- Review Price: £84.66
Back in January, we had the chance to look at a cracking mid-range graphics card that was endorsed by no less than Jonathan “Fatal1ty” Wendel and called, appropriately enough, the XFX Fatal1ty 7600 GT. It was based on a heavily over-clocked GeForce 7600 GT and cooled by a completely silent passive heat sink, and it didn’t look half bad as well. However, at the time we didn’t have ATI’s price competitor for the 7600GT, the X1650XT, in our office so we couldn’t directly compare performance. Well, we’ve now got our hands on one and we’ve spent the last few days putting the X1650XT through its paces. So, is the X1650XT worth the wait or will nVidia still reign supreme at this price? Also, perhaps more importantly, will either be worth the upgrade now, given the likely release of DirectX10 compatible mid-range hardware within the next few months?
The particular board we’re looking at is manufactured by Connect3D, a UK based ATI board partner that has traditionally been associated with the budget end of the spectrum. Its boards will tend to be reference design with just a sticker on the HSF to distinguish them from the competition. The bundles are similarly very basic with no games and just the bare minimum of cables and connectors. This business strategy means the cards don’t tend to grab many headlines but they do give a lot of people what they actually want from a hardware manufacturer, namely their choice of graphics card at the cheapest price. We did, however, recently speak to Connect3D and it assured us it would be making more effort to vary its product range, by adding custom coolers and over-clocking cards straight out of the box, so we’ll be sure to get our hands on these products as soon as they become available. This X1650XT, though, is still a card from the old school as it were, with a reference board design and standard ATI Radeon X1650XT cooler.
The board is packaged in a particularly small box and aside from an anti-static bag the card is only protected by a flimsy sheet of foam, so it’s going to struggle to protect your card from any serious falls in transit. One thing that did catch my eye, though, was a diagram on the back of the box that very adequately explains that to use the CrossFire capabilities of the card you will need to purchase an appropriate motherboard and another graphics card. It just struck me as particularly well explained.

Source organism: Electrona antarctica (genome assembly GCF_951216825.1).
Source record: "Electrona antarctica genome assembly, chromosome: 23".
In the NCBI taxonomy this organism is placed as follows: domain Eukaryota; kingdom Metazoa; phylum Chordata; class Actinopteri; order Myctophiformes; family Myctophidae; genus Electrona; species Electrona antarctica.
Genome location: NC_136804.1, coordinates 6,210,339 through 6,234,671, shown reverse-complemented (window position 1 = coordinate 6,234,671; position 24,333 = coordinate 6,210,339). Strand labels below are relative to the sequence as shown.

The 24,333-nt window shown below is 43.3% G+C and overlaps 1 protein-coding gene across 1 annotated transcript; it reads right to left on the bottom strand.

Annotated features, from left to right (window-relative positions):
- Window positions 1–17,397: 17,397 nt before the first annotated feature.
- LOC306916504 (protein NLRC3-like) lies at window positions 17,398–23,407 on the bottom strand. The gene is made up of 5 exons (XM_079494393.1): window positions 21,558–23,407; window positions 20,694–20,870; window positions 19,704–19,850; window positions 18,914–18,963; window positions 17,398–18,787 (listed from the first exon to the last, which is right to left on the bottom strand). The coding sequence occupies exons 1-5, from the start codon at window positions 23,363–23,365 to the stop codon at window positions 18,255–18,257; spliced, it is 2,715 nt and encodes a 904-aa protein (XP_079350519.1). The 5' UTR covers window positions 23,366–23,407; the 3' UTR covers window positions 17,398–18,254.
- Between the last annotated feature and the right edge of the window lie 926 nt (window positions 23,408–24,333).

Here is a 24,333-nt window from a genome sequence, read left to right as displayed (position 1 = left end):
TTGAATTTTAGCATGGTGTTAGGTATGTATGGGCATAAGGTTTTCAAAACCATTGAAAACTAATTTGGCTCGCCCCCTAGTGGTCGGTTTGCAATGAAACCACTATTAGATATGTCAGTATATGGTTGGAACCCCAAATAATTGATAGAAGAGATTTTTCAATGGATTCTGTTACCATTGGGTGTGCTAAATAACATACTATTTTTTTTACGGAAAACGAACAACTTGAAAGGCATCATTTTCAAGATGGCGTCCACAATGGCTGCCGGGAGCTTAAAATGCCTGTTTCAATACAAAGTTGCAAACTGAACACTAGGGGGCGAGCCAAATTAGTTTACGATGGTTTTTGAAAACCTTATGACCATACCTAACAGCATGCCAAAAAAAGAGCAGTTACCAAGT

The bundle consists of a driver CD, quick installation guide, two DVI-to-VGA adapters, an S-Video to Composite cable, and, a CrossFire link. This lot is everything you need to get going and nothing more, so no surprises here. The X1650XT includes the same internal CrossFire connectors we first saw on the X1950 Pro. They are a great improvement over the previous messy external cable based version so we’re happy to see these retained.
The card itself is quite small and should easily fit in all but low-profile cases. Along the top you can see the new internal CrossFire connector and on the back edge is the connector for the auxiliary six pin power connection. The cooler is a single slot solution that sucks air in from the side of the card and expels it out the back of the card and into the case. Re-circulating air from inside the case isn’t the ideal solution but without a dual slot cooler it’s the only alternative, so you’ll just need to make sure the rest of your case is well ventilated. Belying its looks, the cooler was actually quite quiet and didn’t rise above the general background noise in our office. However, it was noticeably warm during testing and we test on an open test bed, so you really will need to make sure there is a fresh supply of air being supplied to these cards. Either that or opt for a card that uses a dual slot cooler, like the ICEQ Turbo from HIS.